Cholesteryl ester transfer protein (CETP) transfers neutral lipids between different types of plasma lipoprotein. Inhibitors of CETP elevate the fraction of plasma cholesterol associated with high-density lipoproteins and are being developed as new agents for the prevention and treatment of cardiovascular disease. The molecular basis of their function is not yet fully understood. To aid in the study of inhibitor interactions with CETP, a torcetrapib-related compound was coupled to different biotin-terminated spacer groups, and the binding of CETP to the streptavidin-bound conjugates was monitored on agarose beads and in a surface plasmon resonance biosensor. CETP binding was poor with a 2.0 nm spacer arm, but efficient with polyethyleneglycol spacers of 3.5 or 4.6 nm. The conjugate based on a 4.6 nm spacer was used for further biosensor experiments. Soluble inhibitor blocked the binding of CETP to the immobilized drug, as did preincubation with a disulfide-containing covalent inhibitor. To provide a first estimate of the binding site for torcetrapib-like inhibitors, CETP was modified with a disulfide-containing agent that modifies Cys-13 of CETP. Mass spectrometry of the modified protein indicated that a single half-molecule of the disulfide was covalently bound to CETP, and peptide mapping after digestion with pepsin confirmed previous reports based on mutagenesis that Cys-13 was the site of modification. Modified CETP was unable to bind to the biosensor-mounted torcetrapib analog, indicating that the binding site on CETP for torcetrapib is in the lipid-binding pocket near the N-terminus of the protein. The crystal structure of CETP shows that the sulfhydryl group of Cys-13 resides at the bottom of this pocket.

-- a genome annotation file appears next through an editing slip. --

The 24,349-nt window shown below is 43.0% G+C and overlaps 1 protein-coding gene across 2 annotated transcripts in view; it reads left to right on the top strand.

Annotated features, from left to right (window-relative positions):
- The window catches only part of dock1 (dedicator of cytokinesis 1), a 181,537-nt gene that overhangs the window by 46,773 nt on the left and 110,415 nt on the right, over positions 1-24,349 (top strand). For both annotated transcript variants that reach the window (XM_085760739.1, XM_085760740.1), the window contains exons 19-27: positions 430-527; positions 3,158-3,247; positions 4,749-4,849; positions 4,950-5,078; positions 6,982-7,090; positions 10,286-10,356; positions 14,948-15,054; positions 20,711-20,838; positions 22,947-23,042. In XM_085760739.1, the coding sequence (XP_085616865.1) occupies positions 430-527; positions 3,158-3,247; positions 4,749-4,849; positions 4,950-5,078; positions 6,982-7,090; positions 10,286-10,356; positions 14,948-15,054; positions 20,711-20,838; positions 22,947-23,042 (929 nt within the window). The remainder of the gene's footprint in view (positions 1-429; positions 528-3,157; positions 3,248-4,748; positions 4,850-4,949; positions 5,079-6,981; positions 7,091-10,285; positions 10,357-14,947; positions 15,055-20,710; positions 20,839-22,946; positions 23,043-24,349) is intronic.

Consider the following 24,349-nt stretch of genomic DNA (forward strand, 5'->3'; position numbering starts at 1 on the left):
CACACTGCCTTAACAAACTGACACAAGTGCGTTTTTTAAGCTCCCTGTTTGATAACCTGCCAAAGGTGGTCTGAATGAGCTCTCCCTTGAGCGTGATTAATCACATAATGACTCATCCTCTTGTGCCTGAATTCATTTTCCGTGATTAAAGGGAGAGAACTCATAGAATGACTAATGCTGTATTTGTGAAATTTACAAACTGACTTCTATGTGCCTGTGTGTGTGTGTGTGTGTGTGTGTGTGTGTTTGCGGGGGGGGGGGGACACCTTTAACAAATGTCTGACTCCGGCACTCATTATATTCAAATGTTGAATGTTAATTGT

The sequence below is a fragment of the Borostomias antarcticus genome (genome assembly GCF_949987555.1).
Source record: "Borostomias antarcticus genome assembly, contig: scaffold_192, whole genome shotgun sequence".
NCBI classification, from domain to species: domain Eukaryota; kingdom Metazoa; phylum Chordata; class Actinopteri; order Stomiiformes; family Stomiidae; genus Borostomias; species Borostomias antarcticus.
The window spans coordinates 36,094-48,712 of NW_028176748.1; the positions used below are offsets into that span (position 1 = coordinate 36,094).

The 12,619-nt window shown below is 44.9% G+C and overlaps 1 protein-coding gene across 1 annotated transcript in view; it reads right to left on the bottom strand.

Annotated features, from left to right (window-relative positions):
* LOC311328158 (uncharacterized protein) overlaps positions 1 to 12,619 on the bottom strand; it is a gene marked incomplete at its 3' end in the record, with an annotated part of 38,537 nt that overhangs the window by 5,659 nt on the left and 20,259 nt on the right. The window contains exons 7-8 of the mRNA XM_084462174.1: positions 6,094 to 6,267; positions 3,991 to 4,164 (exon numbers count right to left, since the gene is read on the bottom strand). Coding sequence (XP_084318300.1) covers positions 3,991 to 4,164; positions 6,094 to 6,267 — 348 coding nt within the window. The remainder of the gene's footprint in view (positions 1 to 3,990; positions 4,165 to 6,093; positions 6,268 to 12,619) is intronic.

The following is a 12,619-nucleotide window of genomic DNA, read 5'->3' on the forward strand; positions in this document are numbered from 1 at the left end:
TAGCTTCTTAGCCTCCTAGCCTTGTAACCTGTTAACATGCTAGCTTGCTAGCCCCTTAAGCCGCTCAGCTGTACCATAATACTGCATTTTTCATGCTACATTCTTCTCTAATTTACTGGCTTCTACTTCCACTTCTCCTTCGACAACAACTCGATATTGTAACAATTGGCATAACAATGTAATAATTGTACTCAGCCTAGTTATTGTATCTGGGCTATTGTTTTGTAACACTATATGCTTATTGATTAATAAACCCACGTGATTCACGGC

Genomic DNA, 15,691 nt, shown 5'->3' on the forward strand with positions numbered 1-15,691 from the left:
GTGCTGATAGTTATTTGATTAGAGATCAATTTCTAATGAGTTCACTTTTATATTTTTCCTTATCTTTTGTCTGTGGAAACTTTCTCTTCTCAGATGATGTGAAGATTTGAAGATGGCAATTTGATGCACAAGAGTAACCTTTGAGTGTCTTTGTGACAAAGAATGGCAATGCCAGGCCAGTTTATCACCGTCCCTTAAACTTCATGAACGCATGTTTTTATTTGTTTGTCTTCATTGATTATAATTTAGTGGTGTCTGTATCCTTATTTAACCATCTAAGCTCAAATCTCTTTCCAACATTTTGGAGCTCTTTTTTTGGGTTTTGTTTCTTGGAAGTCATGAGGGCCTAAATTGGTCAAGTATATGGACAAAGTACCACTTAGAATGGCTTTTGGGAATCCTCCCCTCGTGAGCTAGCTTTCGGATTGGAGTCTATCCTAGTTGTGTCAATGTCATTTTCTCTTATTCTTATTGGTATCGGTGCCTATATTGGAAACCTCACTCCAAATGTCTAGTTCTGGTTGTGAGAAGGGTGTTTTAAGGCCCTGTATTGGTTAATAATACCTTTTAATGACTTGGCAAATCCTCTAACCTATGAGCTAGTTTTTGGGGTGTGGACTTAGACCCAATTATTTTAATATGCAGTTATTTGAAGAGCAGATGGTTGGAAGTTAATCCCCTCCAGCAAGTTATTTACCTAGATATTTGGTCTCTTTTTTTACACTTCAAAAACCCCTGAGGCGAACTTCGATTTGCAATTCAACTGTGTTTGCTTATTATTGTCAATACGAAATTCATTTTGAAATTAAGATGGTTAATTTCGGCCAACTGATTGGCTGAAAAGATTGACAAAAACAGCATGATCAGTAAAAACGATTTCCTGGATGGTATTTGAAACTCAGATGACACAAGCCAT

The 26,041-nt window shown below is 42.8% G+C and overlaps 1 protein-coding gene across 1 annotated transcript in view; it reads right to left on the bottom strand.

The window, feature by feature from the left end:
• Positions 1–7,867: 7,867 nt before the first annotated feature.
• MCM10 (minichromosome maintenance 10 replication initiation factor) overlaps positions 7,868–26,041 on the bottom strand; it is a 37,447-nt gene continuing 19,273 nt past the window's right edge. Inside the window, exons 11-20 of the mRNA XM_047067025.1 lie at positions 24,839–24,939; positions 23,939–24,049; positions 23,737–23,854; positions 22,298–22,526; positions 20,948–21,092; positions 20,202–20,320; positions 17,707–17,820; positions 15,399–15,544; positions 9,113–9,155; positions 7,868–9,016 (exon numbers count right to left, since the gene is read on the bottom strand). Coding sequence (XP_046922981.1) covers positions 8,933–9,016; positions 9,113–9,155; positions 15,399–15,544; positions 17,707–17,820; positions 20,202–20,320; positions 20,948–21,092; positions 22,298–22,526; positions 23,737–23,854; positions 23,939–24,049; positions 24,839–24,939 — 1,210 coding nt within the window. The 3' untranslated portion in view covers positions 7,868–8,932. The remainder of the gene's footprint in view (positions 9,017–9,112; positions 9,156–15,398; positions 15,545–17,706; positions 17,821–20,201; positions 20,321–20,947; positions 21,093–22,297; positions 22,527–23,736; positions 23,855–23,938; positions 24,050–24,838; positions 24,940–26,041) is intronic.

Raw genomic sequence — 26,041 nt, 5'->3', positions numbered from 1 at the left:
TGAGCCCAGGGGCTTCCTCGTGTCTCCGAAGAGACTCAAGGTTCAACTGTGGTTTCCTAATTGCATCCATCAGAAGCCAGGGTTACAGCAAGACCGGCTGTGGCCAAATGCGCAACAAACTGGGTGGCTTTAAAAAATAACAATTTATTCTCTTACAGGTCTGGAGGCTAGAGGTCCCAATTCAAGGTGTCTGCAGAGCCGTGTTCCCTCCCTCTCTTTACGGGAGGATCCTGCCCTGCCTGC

␤-Amyloid peptides, tentatively regarded as the principal neurotoxins responsible for Alzheimer's Disease, make up a set of products that varies significantly among different biological systems. The full implications of this complexity and its variations have yet to be defined. In this work, A␤ peptide populations were extracted from animal brain tissue or cell-conditioned media, immunoprecipitated with specific antibodies, and analyzed by matrix-assisted laser desorption time-of-flight mass spectrometry. 15N-Substituted A␤ internal standards were added to gauge variations in the profile of captured peptides. Results from a range of species, including guinea pig, dog, rabbit, and wild-type and transgenic mice, showed that the A␤ peptide population in each system was mainly determined by the species of origin of the amyloid precursor protein (APP) and not by the host tissue or cell line. The same method was used to gauge the effect on the A␤ peptide profile of an inhibitor of ␥-secretase, one of the two proteinases that excises A␤ peptides from the precursor protein with different effects on specific peptides. Overall, the results demonstrate that the species of origin of the APP substrate dictates the outcome of APP processing to a greater extent than the origin of the processing enzymes, an important consideration in rationalizing the properties of different model systems.A␤ peptides are tentatively regarded as the principal neurotoxins responsible for AD (Watson et al., 2005) and are formed by sequential proteolytic events near the C terminus of the 770-residue APP. They are also the main components of amyloid plaques that are the classical biomarker of AD in post mortem brain. In the first step of pathological processing, the membrane-bound aspartic proteinase BACE cleaves APP after Met-671 to generate a C-terminal fragment called APP-C-terminal fragment ␤. A␤ species are liberated from this fragment by the intramembrane proteinase ␥-secretase. Both secretases are seen as important drug targets, because the amyloid hypothesis of AD implies that blocking the production of A␤ peptides will retard the disease (Gandy, 2005). The alternative ␣-secretory pathway does not lead to A␤ peptide production.